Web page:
In June of last year, a shocking Panorama documentary exposed the abuse of people with learning disabilities at the hands of those who were supposed to care for them. People across the country were rightly horrified. While the abuses at Winterbourne View were crimes committed by individuals who are now facing the legal consequences, the documentary also revealed how many people with a learning disability, particularly those whose behaviour can be challenging, have been left isolated and at risk of abuse in “assessment and treatment” units, often far from home.
United Response was appalled by what we saw, and blogged heavily on the topic at the time, demanding that we finally learn the lessons needed to prevent such abuse. Along with many organisations who work with disabled people, we lobbied MPs for change and spoke out in the media.
Soon after, the Government announced that it would conduct a review, looking at the reforms that are needed to stop anything like this happening again. The review will be published after the prosecutions of the people charged in relation to what happened at Winterbourne View, and once the serious case review has been completed.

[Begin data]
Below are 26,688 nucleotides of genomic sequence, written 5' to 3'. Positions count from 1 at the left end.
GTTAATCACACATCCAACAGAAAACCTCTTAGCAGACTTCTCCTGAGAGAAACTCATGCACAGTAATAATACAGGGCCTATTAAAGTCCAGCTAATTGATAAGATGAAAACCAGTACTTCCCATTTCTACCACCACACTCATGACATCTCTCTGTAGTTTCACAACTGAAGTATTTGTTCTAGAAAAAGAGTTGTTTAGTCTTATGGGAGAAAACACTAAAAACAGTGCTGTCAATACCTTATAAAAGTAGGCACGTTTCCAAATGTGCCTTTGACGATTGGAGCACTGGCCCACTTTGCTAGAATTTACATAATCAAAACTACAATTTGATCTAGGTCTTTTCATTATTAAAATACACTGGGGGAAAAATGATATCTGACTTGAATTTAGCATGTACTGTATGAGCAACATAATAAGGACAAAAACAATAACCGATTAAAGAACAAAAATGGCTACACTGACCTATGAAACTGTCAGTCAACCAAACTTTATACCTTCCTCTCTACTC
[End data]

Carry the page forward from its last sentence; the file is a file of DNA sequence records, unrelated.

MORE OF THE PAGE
We, along with several other charities, are determined to do all we can to ensure that the review’s recommendations are strong enough to truly stamp out the kind of systematic abuse we saw at Winterbourne View. We have joined with partners including Mencap and The Challenging Behaviour Foundation to campaign on this crucial issue.
If you would like to join us in the campaign to close large assessment and treatment units that make people vulnerable to abuse, then you can support us by contacting your MP today. People with learning disabilities should all have the right to live in community-based services that keep them close to their family and friends, not hidden from sight.
Please email your MP today by clicking here and asking them to call on the Secretary of State for Health, Andrew Lansley MP, to set out plans to ensure people with a learning disability are protected from abuse and supported in their communities.
Jaime Gill, head of press and public affairs, United Response